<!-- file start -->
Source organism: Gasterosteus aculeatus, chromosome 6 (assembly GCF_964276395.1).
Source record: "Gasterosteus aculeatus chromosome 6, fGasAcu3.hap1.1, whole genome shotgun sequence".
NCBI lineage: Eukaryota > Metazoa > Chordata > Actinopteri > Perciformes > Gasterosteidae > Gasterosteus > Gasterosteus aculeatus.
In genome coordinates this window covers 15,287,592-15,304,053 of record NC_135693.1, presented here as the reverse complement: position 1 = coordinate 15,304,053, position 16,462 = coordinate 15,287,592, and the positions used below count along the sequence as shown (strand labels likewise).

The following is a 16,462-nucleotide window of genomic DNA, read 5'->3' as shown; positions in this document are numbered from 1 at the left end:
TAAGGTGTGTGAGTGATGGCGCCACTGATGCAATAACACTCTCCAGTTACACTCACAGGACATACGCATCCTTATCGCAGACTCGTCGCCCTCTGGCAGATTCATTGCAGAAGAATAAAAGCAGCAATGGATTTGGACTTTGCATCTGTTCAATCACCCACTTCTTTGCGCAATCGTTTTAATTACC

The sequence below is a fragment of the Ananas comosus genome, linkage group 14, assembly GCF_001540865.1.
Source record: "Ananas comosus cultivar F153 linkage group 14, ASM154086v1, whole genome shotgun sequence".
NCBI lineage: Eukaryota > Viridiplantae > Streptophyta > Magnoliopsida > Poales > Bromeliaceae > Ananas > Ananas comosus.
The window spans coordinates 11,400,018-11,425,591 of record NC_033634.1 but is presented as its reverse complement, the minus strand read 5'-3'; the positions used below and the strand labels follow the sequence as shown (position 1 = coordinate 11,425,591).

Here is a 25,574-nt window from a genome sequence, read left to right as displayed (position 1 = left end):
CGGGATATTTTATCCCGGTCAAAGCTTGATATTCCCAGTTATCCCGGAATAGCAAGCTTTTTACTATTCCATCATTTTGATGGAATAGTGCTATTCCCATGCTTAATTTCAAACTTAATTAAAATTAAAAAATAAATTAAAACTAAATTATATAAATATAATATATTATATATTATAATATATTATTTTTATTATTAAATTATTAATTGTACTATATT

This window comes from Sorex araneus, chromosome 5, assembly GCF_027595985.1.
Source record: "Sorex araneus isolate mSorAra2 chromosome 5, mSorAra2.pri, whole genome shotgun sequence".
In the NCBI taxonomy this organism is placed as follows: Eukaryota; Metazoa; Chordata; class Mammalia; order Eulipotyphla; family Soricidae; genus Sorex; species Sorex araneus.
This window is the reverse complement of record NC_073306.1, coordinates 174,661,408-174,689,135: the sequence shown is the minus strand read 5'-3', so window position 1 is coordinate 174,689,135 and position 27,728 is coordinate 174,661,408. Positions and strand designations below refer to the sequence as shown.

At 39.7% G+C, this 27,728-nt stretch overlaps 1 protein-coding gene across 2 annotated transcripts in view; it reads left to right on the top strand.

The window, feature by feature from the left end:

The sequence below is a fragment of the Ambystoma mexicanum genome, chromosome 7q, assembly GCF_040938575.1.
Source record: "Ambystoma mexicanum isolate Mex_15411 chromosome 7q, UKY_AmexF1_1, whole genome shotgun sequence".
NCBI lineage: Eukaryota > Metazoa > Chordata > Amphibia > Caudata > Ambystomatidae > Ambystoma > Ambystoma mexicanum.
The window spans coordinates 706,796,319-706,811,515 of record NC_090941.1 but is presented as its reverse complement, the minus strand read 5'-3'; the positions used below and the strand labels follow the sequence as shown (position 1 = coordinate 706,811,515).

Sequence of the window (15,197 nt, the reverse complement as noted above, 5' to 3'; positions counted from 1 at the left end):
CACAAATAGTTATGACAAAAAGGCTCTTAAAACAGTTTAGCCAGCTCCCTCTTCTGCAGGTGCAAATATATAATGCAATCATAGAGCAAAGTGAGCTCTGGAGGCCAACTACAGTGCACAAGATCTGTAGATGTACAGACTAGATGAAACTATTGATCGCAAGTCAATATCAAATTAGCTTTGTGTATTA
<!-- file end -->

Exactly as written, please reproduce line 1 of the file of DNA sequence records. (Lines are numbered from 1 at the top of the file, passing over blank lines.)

Source organism: Gasterosteus aculeatus, chromosome 6 (assembly GCF_964276395.1).